Get out of the cold and enjoy a warming drink in one of these cosy Scottish pubs this autumn and winter.
The warm glow of a cosy pub on an autumn afternoon could just be the comfort we need right now.
In 2020, the way we go to the pub has changed but allow yourself the company of a good ale or a fine glass of wine and feel the atmosphere close in against the world outside the window.
A real fire and a comfy seat will hopefully be yours, as well as those warm connections of the type only forged under the roof of a hostelry.
At the Kirkstyle Inn at Dunning in Perthshire, the creeak of the old latch door sets the tone for a visit to a pub that does tradition and friendliness so well.
Old flagstone floors give way to a roaring fire in the lounge, where dogs happily nap and a relaxed atmosphere falls.
The inn prides itself on welcoming everyone from the “Laird to the Layman” and there’s no doubt you’ll feel so nicely at ease here.
The Cross Keys over at Kippen in Stirlingshire, on the fringes of Loch Lomond National Park, offers a perfect place to warm up and reset after a day roaming the woods and hills.
They have been serving food and ale here since 1703 to travellers and locals. Some things just don’t need to change – although today the Cross Keys is particularly regarded for its gastro pub-style fare.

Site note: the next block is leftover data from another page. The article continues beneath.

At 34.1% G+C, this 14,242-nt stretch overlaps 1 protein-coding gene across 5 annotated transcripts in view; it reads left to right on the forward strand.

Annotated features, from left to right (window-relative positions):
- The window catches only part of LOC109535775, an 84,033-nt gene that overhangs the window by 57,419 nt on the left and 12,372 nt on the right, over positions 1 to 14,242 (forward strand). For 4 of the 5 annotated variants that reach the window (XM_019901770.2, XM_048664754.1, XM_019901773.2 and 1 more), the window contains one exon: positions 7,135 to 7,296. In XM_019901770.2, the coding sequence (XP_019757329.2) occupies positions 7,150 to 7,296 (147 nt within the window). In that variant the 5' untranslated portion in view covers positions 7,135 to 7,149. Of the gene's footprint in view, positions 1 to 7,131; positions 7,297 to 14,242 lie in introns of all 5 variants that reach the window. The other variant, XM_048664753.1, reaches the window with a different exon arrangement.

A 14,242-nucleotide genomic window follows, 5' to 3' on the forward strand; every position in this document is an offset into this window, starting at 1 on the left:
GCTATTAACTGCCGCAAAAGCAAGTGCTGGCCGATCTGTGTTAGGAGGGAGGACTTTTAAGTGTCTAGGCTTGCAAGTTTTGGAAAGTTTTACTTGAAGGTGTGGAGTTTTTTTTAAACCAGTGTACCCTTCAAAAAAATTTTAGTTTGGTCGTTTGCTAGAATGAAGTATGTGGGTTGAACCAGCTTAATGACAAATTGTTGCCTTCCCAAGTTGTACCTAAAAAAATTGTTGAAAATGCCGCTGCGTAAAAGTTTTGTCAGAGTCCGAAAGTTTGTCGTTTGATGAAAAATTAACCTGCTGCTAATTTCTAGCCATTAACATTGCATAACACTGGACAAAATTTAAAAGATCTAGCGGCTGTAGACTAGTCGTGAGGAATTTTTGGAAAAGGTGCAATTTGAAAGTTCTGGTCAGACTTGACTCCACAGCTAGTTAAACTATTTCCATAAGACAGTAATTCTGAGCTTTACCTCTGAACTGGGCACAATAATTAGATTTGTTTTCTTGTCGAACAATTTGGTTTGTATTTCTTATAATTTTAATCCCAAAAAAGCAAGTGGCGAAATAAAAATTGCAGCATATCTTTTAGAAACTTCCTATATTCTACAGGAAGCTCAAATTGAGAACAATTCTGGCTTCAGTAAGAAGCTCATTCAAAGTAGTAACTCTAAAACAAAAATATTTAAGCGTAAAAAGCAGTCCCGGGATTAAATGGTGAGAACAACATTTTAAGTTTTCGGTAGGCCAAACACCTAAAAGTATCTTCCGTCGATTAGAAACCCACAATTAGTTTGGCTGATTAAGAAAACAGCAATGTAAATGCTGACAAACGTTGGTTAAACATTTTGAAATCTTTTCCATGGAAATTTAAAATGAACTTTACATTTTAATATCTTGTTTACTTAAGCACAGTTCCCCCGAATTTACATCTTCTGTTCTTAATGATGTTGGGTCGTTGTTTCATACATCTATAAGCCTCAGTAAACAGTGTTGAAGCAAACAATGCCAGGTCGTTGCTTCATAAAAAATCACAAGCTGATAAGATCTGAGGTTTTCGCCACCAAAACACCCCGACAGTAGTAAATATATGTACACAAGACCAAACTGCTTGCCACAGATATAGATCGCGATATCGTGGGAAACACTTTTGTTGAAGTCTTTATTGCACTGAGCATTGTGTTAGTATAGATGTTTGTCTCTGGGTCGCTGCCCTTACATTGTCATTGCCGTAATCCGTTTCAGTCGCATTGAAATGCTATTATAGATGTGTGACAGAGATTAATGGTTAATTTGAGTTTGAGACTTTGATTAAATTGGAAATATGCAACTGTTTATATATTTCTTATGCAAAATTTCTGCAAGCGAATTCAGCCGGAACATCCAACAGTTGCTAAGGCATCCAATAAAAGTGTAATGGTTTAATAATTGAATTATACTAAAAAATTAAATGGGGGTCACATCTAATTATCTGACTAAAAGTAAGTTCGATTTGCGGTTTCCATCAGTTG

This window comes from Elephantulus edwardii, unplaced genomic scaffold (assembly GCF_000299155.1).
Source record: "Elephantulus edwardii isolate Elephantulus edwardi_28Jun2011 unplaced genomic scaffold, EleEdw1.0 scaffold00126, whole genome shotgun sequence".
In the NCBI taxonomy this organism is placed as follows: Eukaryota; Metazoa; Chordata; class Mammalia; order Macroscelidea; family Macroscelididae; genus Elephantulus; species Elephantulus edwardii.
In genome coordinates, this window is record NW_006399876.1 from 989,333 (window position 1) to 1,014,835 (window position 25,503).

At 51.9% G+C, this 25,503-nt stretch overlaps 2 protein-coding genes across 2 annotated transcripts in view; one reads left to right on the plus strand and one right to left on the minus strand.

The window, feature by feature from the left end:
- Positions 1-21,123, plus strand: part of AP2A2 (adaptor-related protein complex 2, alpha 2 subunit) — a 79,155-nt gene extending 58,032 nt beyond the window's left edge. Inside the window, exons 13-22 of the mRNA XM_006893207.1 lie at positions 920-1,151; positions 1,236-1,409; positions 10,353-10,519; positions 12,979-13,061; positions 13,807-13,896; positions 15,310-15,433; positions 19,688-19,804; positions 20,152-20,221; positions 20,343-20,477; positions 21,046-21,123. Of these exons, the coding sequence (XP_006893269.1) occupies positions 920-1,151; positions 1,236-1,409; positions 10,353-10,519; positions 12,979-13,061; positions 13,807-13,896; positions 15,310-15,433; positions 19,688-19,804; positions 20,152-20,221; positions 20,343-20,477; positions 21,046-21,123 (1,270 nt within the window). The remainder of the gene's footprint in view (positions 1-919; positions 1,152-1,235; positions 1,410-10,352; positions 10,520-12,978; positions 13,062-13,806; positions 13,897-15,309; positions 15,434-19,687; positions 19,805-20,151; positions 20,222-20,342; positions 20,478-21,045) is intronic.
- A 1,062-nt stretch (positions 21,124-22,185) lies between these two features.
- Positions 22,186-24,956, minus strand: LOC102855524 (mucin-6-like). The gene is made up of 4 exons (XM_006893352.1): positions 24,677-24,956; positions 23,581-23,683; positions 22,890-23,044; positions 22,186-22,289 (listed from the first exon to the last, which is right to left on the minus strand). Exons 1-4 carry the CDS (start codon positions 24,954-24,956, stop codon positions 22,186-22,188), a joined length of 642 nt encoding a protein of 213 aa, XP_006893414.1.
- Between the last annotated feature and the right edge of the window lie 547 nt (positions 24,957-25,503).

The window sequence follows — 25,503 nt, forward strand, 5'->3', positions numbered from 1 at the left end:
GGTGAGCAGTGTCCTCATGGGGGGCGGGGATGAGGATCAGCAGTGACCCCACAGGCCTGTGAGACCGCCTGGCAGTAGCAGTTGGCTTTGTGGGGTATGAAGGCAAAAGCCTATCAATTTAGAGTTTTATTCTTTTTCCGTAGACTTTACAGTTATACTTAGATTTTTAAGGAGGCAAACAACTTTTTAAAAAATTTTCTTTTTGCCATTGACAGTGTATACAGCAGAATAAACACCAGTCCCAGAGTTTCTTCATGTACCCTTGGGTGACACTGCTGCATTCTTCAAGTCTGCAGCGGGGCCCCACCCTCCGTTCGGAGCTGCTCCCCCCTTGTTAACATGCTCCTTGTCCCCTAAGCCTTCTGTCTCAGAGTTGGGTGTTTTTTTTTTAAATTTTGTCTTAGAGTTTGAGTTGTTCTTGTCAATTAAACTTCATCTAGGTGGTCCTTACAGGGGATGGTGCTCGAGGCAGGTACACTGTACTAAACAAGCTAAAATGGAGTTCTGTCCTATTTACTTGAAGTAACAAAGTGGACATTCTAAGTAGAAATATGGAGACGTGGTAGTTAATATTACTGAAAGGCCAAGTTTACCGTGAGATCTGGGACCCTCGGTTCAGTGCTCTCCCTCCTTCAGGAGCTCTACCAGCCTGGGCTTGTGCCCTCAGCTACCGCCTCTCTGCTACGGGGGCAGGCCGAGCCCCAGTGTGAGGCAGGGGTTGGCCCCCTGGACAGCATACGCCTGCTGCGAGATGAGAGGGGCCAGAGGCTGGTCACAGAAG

The same is true of The Drovers at Memus near Forfar in Angus, a modern country pub where food is made with love and care and offers a great stop after a day exploring the Angus Glens, which are dressed in beautiful purple heather right now.
Still in the North-east, you can warm your boots by the fire and unwind in the heart of Deeside at The Boat Inn at Aboyne, where food and drink can be enjoyed by the riverside.
Another important staging post comes at the Clachaig Inn at Glencoe, famous for its roaring fires, good beers and – in normal times – the buzz of a folk or ceilidh band.
There is everything still to be had from a visit to the Clachaig, where you will enjoy your food and drink in the shadows of some of Scotland’s most stunning mountains.
Up in Fortrose, The Anderson glows warm with wood burning stoves and a whisky bar.
At the moment it’s supporting local, independent breweries who are struggling amid the pandemic. Definitely worth raising a glass to that.
You’ll find Tigh-An-Truish on the Isle of Seil across the 18th Century Bridge over the Atlantic, just south of Oban.
Rich in Jacobite history, a rickety piano and real ales speaks west coast charm with the cafe/restaurant proudly serving local seafood.
As the temperature falls and cold winds come in, there is a special sort of refuge offered by a pub by the sea.
At Stonehaven, the Marine Hotel offers fabulous real ales, many from its own 6 Degrees North Brewery, and hearty plates like salmon skink in a bread bowl.
At the Dreel Tavern at Anstruther, the low ceilings and log fires offer a genuine welcome.
The Ship Inn at Broughty Ferry offers warming charms by the water’s edge.
The only hard thing will be trying to leave.